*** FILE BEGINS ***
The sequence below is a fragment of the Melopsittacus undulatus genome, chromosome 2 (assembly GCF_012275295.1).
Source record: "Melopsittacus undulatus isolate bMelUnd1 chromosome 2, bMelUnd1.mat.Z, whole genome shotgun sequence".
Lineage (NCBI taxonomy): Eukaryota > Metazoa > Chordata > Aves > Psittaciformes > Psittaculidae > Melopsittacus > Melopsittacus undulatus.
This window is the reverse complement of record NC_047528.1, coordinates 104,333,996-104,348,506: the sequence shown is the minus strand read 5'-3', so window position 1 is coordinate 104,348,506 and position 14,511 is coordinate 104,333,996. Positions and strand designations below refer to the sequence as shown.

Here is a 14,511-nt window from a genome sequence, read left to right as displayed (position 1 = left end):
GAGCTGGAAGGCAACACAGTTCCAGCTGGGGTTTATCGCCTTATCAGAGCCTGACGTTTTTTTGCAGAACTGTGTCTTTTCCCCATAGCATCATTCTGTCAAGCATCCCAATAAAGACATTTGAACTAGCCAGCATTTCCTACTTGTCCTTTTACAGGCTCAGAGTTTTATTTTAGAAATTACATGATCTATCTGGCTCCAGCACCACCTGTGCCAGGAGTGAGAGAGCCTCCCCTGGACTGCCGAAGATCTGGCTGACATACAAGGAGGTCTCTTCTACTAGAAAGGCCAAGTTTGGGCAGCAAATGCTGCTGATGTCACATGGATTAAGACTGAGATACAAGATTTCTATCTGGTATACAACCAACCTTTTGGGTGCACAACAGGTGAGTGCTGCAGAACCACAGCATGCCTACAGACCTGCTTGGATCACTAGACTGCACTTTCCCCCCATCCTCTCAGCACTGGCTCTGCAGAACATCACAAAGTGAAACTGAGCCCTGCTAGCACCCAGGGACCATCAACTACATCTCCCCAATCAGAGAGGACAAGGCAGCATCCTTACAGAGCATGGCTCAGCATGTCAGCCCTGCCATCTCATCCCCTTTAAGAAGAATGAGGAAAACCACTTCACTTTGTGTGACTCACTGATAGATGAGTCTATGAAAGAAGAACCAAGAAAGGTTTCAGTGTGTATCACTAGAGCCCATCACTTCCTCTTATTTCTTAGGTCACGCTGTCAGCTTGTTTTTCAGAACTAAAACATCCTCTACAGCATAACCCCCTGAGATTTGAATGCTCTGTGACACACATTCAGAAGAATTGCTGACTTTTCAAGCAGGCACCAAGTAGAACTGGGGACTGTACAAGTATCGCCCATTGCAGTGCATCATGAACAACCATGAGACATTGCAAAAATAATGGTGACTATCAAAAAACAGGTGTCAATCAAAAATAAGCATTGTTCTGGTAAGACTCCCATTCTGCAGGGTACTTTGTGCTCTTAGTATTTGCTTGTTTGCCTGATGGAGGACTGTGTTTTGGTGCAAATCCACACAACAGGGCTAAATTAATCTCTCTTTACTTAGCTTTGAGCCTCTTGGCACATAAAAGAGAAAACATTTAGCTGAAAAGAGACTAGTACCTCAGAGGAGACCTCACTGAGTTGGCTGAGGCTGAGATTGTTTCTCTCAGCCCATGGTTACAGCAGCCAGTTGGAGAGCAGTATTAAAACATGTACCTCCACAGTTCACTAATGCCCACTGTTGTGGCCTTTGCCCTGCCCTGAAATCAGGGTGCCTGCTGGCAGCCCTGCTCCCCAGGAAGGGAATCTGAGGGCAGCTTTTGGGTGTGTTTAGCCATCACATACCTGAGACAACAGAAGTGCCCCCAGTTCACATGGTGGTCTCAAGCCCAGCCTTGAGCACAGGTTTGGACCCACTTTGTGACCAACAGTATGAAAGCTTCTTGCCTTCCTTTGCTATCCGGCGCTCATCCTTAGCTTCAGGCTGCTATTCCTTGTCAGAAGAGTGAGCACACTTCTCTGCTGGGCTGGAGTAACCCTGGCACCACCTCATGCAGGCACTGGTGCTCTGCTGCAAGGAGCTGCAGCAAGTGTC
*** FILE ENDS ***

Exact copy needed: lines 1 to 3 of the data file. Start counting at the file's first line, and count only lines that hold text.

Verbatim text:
The sequence below is a fragment of the Melopsittacus undulatus genome, chromosome 2 (assembly GCF_012275295.1).
Source record: "Melopsittacus undulatus isolate bMelUnd1 chromosome 2, bMelUnd1.mat.Z, whole genome shotgun sequence".
Lineage (NCBI taxonomy): Eukaryota > Metazoa > Chordata > Aves > Psittaciformes > Psittaculidae > Melopsittacus > Melopsittacus undulatus.